Sales of comparable properties in the same time period may be the basis for an opinion of the value of condemned land. The properties, however, must be truly comparable, or data regarding their sales must be ignored. "Comparable" does not mean "identical;" it does mean that the properties are potentially developable. Unless you find that a property is in fact comparable to the property condemned, or that its comparability can be expertly adjusted to show relative value, you shall ignore data regarding the sale of that property in arriving at a conclusion about the value of the property condemned.

9

The jury delivered its verdict using a special verdict form. The jury determined that the entire property (2,475 acres) was worth $15,005,000 prior to condemnation by the government, and the property remaining after the taking was worth $7,595,000. Consequently, the jury set the just compensation for the 1,188.38 acres of land taken at $7,410,000.

10

In a December 1, 1994 order, the district court allocated the condemnation award between Stichting Mayflower and Olson-Neihart based on their proportionate ownership of the land taken. Thus, the district court allocated Stichting Mayflower 68.82% of the condemnation award because it owned 819.98 acres of the 1188.38 acres, and awarded Olson-Neihart 31.18% of the verdict because it owned 368.40 acres of the total. Stichting Mayflower appealed.

II.

11

On appeal, Stichting Mayflower argues the district court erroneously: (1) instructed the jury regarding the valuation of the property taken, and (2) allocated the condemnation award between itself and Olson-Neihart.1 We address Stichting Mayflower's arguments in turn.

A.

12

Stichting Mayflower first contends the district court erroneously instructed the jury on the valuation of the property. Instructions No. 48 and 45, according to Mayflower, required the jury to exclude the $24,000,000 capitalized income valuation attested to by Mr. Travis. Specifically, Stichting Mayflower argues that Instruction No. 48 misstated the law and informed the jury that they could not consider the capitalized income valuation, unless they found that there were no comparable sales at all. Stichting Mayflower claims that Instruction No. 45 then set forth a definition of comparable sales that was one of "minimal comparability" as opposed to "strict comparability." Aplt.Br. at 10. Because comparable sales were defined so loosely, Stichting Mayflower asserts, the challenged instructions "required the jury, unless they found no minimally comparable sale in evidence, to exclude the capitalized income evidence as 'inappropriate.' " Aplt.Br. at 6. Stichting Mayflower maintains that the $7,410,000 condemnation award demonstrates that the jury excluded from consideration the $24,000,000 capitalized income valuation delivered by Mr. Travis, and selected as most credible the $9,800,000 comparable sales appraisal offered by Mr. Van Court. In sum, Stichting Mayflower contends the district court should have instructed the jury "that the sales available in this case were not fully comparable; therefore it was necessary to consider capitalized income evidence; and that the jury should give such weight as it found appropriate to the evidence admitted." Aplt.Br. at 17.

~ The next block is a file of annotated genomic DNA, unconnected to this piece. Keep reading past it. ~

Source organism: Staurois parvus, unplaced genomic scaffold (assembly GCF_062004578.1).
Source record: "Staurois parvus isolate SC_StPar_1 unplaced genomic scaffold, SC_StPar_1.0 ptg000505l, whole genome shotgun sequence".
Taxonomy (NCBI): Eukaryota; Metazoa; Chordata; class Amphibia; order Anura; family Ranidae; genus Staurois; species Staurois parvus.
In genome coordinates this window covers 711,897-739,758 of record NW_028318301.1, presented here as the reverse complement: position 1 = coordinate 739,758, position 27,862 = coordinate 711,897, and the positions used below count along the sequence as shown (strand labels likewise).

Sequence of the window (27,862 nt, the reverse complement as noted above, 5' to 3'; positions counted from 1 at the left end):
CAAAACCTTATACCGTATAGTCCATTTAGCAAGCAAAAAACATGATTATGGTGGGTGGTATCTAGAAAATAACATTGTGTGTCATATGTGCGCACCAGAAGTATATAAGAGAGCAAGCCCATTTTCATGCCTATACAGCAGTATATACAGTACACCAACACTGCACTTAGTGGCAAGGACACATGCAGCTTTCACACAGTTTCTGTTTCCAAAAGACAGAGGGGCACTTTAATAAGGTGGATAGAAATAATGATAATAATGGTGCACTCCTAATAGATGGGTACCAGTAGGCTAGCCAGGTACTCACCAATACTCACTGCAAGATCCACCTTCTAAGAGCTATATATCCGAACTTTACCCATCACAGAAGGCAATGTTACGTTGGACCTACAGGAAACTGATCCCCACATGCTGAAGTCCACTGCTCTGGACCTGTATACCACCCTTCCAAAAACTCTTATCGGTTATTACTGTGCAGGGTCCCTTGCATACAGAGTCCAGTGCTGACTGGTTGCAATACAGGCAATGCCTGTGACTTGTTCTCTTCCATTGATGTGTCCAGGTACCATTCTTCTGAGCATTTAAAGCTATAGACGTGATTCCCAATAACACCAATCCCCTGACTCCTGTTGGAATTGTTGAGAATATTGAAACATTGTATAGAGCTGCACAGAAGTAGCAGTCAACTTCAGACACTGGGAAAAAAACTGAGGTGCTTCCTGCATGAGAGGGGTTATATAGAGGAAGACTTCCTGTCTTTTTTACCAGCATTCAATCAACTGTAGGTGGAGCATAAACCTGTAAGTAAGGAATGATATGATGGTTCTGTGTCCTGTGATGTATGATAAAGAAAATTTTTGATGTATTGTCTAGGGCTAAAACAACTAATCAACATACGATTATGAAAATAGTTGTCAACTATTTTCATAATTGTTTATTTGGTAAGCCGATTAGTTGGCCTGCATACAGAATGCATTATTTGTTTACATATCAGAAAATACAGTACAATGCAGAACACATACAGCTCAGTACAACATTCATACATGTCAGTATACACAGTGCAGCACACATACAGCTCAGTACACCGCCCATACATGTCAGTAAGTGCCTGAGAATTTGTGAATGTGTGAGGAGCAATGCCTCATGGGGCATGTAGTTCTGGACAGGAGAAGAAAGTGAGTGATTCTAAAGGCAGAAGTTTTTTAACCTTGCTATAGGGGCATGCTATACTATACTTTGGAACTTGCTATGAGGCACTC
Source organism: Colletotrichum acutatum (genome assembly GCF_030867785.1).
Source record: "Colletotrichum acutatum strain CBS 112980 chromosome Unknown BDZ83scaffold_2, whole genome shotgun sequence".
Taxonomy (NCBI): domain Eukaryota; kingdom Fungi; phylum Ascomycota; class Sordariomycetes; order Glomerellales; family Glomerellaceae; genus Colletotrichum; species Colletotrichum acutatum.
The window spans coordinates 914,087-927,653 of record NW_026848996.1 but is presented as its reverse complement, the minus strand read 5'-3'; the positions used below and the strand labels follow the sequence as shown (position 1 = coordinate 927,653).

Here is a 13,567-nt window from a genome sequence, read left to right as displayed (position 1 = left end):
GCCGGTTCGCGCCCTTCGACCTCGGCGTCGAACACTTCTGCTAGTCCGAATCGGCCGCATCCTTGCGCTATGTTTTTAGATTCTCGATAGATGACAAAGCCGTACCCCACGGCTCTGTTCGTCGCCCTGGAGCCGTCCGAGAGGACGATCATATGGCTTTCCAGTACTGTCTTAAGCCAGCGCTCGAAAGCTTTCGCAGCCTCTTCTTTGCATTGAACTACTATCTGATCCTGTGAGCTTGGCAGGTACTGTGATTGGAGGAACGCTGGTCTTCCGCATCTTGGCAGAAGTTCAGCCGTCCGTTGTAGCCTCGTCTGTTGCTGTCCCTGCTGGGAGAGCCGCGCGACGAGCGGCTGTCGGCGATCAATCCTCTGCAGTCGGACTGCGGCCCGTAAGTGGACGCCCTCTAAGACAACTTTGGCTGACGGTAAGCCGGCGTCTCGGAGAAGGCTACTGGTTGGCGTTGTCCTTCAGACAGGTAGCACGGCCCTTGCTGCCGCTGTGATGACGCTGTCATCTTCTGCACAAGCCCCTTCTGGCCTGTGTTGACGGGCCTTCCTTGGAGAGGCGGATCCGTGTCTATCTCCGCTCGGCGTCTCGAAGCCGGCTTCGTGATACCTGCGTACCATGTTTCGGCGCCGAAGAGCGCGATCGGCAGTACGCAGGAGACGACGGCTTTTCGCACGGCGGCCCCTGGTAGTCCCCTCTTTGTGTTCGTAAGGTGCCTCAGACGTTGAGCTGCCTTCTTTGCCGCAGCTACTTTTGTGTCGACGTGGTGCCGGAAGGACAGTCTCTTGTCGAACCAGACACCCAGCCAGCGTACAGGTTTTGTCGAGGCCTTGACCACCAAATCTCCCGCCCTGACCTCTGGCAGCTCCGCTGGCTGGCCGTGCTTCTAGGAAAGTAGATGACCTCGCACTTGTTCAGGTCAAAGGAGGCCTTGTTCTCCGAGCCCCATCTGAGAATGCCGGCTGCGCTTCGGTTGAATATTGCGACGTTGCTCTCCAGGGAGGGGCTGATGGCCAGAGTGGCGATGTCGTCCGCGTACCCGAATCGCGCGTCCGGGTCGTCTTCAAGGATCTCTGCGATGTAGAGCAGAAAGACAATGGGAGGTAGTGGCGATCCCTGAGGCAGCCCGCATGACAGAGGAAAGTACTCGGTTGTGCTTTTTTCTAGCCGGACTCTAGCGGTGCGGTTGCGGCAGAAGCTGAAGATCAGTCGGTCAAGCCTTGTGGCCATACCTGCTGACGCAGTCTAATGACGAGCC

13

We review jury instructions de novo to determine whether, as a whole, the instructions correctly state the governing law and provide the jury with an ample understanding of the issues and applicable standards. E.g., Rios v. Bigler, 67 F.3d 1543, 1549 (10th Cir.1995). An instruction need not be faultless in every respect. See id. We will disturb a judgment only if we have a substantial doubt whether the jury was fairly guided in its deliberations. E.g. Getter v. Wal-Mart Stores, Inc., 66 F.3d 1119, 1125 (10th Cir.1995).

14

In this circuit, "[t]he best evidence of market value of real property in condemnation is, of course, found in sales of comparable land within a reasonable time before the taking." United States v. 179.26 Acres of Land, 644 F.2d 367, 371 (10th Cir.1981); accord United States v. 10,031.98 Acres of Land, 850 F.2d 634, 641 (10th Cir.1988); United States v. 2,560.00 Acres of Land, 836 F.2d 498, 502 n. 2 (10th Cir.1988); United States v. 25.02 Acres of Land, 495 F.2d 1398, 1400 (10th Cir.1974). Comparability is a question of fact, and the district court may exercise broad discretion in determining the admissibility of evidence of comparable sales. United States v. 45,131.44 Acres of Land, 483 F.2d 569, 571 (10th Cir.1973). Although comparable sales offer the "best evidence of market value," we have observed "that the law is not wedded to any particular formula or method for determining fair market value as the measure of just compensation." Sill Corp. v. United States, 343 F.2d 411, 416 (10th Cir.), cert. denied, 382 U.S. 840, 86 S.Ct. 88, 15 L.Ed.2d 81 (1965). Thus, in the absence of comparable sales, other methods of valuation--such as the capitalized income approach--may be appropriate to determine the market value of condemned property. 2,560.00 Acres of Land, 836 F.2d at 504; 179.26 Acres of Land, 644 F.2d at 372.